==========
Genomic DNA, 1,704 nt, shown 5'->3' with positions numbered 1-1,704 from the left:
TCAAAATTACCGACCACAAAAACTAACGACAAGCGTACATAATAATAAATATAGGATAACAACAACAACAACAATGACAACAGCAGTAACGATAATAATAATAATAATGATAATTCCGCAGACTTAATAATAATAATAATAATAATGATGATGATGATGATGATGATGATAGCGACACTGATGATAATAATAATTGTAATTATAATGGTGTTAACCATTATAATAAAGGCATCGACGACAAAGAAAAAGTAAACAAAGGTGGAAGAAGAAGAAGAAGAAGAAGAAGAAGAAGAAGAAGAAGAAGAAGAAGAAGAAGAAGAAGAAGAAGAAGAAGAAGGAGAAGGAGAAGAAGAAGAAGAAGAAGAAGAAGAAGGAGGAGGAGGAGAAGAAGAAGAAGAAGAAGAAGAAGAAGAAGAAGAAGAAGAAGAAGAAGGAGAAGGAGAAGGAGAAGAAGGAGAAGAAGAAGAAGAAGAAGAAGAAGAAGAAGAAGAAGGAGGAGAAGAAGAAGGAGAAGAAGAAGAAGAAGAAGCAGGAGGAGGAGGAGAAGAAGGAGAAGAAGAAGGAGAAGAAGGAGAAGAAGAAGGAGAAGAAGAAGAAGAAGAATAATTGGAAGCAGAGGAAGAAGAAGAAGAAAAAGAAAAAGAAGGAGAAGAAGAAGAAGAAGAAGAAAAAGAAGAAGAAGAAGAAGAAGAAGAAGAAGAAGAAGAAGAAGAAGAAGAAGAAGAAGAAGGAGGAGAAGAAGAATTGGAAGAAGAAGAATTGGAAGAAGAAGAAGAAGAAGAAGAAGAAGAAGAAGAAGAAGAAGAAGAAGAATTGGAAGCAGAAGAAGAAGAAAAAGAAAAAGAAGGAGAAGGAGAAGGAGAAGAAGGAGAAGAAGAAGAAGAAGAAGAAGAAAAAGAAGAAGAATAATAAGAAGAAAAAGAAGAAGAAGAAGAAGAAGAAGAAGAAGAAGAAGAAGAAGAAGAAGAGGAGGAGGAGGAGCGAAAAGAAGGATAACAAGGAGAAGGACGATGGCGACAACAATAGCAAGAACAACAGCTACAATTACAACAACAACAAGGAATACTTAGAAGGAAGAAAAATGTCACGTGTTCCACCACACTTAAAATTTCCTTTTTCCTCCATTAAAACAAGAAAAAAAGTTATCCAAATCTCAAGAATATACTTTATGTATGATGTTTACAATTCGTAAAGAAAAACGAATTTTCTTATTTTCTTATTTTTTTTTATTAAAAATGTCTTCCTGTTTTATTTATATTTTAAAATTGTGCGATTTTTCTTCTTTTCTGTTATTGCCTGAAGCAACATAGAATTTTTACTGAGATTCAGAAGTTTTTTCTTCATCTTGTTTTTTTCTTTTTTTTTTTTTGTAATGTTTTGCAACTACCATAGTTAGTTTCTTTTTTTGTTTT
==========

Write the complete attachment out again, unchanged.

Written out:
Genomic DNA, 1,704 nt, shown 5'->3' with positions numbered 1-1,704 from the left:
TCAAAATTACCGACCACAAAAACTAACGACAAGCGTACATAATAATAAATATAGGATAACAACAACAACAACAATGACAACAGCAGTAACGATAATAATAATAATAATGATAATTCCGCAGACTTAATAATAATAATAATAATAATGATGATGATGATGATGATGATGATAGCGACACTGATGATAATAATAATTGTAATTATAATGGTGTTAACCATTATAATAAAGGCATCGACGACAAAGAAAAAGTAAACAAAGGTGGAAGAAGAAGAAGAAGAAGAAGAAGAAGAAGAAGAAGAAGAAGAAGAAGAAGAAGAAGAAGAAGAAGAAGAAGAAGGAGAAGGAGAAGAAGAAGAAGAAGAAGAAGAAGAAGGAGGAGGAGGAGAAGAAGAAGAAGAAGAAGAAGAAGAAGAAGAAGAAGAAGAAGAAGAAGGAGAAGGAGAAGGAGAAGAAGGAGAAGAAGAAGAAGAAGAAGAAGAAGAAGAAGAAGAAGGAGGAGAAGAAGAAGGAGAAGAAGAAGAAGAAGAAGCAGGAGGAGGAGGAGAAGAAGGAGAAGAAGAAGGAGAAGAAGGAGAAGAAGAAGGAGAAGAAGAAGAAGAAGAATAATTGGAAGCAGAGGAAGAAGAAGAAGAAAAAGAAAAAGAAGGAGAAGAAGAAGAAGAAGAAGAAAAAGAAGAAGAAGAAGAAGAAGAAGAAGAAGAAGAAGAAGAAGAAGAAGAAGAAGAAGAAGGAGGAGAAGAAGAATTGGAAGAAGAAGAATTGGAAGAAGAAGAAGAAGAAGAAGAAGAAGAAGAAGAAGAAGAAGAAGAAGAATTGGAAGCAGAAGAAGAAGAAAAAGAAAAAGAAGGAGAAGGAGAAGGAGAAGAAGGAGAAGAAGAAGAAGAAGAAGAAGAAAAAGAAGAAGAATAATAAGAAGAAAAAGAAGAAGAAGAAGAAGAAGAAGAAGAAGAAGAAGAAGAAGAAGAAGAGGAGGAGGAGGAGCGAAAAGAAGGATAACAAGGAGAAGGACGATGGCGACAACAATAGCAAGAACAACAGCTACAATTACAACAACAACAAGGAATACTTAGAAGGAAGAAAAATGTCACGTGTTCCACCACACTTAAAATTTCCTTTTTCCTCCATTAAAACAAGAAAAAAAGTTATCCAAATCTCAAGAATATACTTTATGTATGATGTTTACAATTCGTAAAGAAAAACGAATTTTCTTATTTTCTTATTTTTTTTTATTAAAAATGTCTTCCTGTTTTATTTATATTTTAAAATTGTGCGATTTTTCTTCTTTTCTGTTATTGCCTGAAGCAACATAGAATTTTTACTGAGATTCAGAAGTTTTTTCTTCATCTTGTTTTTTTCTTTTTTTTTTTTTGTAATGTTTTGCAACTACCATAGTTAGTTTCTTTTTTTGTTTT